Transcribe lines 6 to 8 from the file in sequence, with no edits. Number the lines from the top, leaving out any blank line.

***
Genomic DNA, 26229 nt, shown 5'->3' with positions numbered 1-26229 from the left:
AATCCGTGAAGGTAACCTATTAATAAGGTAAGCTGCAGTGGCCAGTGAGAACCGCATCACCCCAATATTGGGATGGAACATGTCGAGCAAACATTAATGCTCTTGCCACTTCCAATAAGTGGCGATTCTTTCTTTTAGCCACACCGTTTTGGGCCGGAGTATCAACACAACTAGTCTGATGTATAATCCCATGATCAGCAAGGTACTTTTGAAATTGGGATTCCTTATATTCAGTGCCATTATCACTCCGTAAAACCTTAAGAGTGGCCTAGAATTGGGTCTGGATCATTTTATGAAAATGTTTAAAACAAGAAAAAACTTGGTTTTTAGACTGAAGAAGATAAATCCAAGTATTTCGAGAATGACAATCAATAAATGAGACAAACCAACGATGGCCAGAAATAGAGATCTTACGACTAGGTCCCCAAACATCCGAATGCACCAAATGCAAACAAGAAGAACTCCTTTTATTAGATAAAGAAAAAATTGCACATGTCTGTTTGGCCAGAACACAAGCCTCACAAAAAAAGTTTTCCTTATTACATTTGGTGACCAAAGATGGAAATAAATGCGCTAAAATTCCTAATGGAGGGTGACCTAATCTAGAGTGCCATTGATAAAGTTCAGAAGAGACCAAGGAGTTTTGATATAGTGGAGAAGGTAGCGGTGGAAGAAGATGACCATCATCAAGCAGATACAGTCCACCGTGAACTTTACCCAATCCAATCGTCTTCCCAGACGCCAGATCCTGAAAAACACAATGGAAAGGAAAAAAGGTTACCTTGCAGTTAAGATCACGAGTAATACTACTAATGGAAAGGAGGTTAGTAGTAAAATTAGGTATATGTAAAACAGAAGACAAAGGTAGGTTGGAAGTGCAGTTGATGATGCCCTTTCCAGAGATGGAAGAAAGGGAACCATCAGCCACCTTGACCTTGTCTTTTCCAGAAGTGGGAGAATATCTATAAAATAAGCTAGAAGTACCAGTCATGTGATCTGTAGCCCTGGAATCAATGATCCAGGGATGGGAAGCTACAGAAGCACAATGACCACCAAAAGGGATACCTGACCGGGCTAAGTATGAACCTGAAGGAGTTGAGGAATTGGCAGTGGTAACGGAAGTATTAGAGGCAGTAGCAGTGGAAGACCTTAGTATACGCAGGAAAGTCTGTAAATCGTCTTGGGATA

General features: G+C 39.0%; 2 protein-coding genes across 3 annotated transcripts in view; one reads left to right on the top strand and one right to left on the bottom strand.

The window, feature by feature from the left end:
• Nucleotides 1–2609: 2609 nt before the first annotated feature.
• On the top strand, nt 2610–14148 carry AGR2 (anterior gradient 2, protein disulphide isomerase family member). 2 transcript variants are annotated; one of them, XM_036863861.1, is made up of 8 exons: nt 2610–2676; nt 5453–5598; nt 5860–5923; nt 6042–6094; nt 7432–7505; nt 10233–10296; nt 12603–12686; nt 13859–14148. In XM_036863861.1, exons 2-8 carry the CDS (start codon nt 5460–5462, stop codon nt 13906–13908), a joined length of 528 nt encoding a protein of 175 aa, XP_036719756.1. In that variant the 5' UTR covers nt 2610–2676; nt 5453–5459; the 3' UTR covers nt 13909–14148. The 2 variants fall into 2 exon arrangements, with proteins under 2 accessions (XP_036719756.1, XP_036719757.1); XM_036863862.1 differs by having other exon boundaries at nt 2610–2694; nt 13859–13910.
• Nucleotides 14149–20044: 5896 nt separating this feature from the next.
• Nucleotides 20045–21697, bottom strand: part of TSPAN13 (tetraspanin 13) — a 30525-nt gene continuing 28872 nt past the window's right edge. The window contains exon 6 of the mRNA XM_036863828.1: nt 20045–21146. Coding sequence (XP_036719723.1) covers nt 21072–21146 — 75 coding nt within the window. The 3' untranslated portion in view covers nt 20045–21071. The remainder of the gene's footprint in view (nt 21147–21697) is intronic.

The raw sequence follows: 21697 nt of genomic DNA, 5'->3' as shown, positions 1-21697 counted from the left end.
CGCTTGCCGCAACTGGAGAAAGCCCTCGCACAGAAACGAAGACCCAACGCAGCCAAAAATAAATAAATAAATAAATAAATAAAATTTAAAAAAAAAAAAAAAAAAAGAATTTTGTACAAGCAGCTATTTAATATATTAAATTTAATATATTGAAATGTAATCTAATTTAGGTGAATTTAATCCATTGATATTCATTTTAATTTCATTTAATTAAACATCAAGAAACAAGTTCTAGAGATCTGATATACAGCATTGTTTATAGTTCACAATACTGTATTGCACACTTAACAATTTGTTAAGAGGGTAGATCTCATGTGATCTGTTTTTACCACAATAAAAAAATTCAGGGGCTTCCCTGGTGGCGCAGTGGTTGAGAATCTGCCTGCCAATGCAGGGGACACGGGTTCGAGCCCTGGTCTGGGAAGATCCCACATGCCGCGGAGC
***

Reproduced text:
• On the top strand, nt 2610–14148 carry AGR2 (anterior gradient 2, protein disulphide isomerase family member). 2 transcript variants are annotated; one of them, XM_036863861.1, is made up of 8 exons: nt 2610–2676; nt 5453–5598; nt 5860–5923; nt 6042–6094; nt 7432–7505; nt 10233–10296; nt 12603–12686; nt 13859–14148. In XM_036863861.1, exons 2-8 carry the CDS (start codon nt 5460–5462, stop codon nt 13906–13908), a joined length of 528 nt encoding a protein of 175 aa, XP_036719756.1. In that variant the 5' UTR covers nt 2610–2676; nt 5453–5459; the 3' UTR covers nt 13909–14148. The 2 variants fall into 2 exon arrangements, with proteins under 2 accessions (XP_036719756.1, XP_036719757.1); XM_036863862.1 differs by having other exon boundaries at nt 2610–2694; nt 13859–13910.
• Nucleotides 14149–20044: 5896 nt separating this feature from the next.
• Nucleotides 20045–21697, bottom strand: part of TSPAN13 (tetraspanin 13) — a 30525-nt gene continuing 28872 nt past the window's right edge. The window contains exon 6 of the mRNA XM_036863828.1: nt 20045–21146. Coding sequence (XP_036719723.1) covers nt 21072–21146 — 75 coding nt within the window. The 3' untranslated portion in view covers nt 20045–21071. The remainder of the gene's footprint in view (nt 21147–21697) is intronic.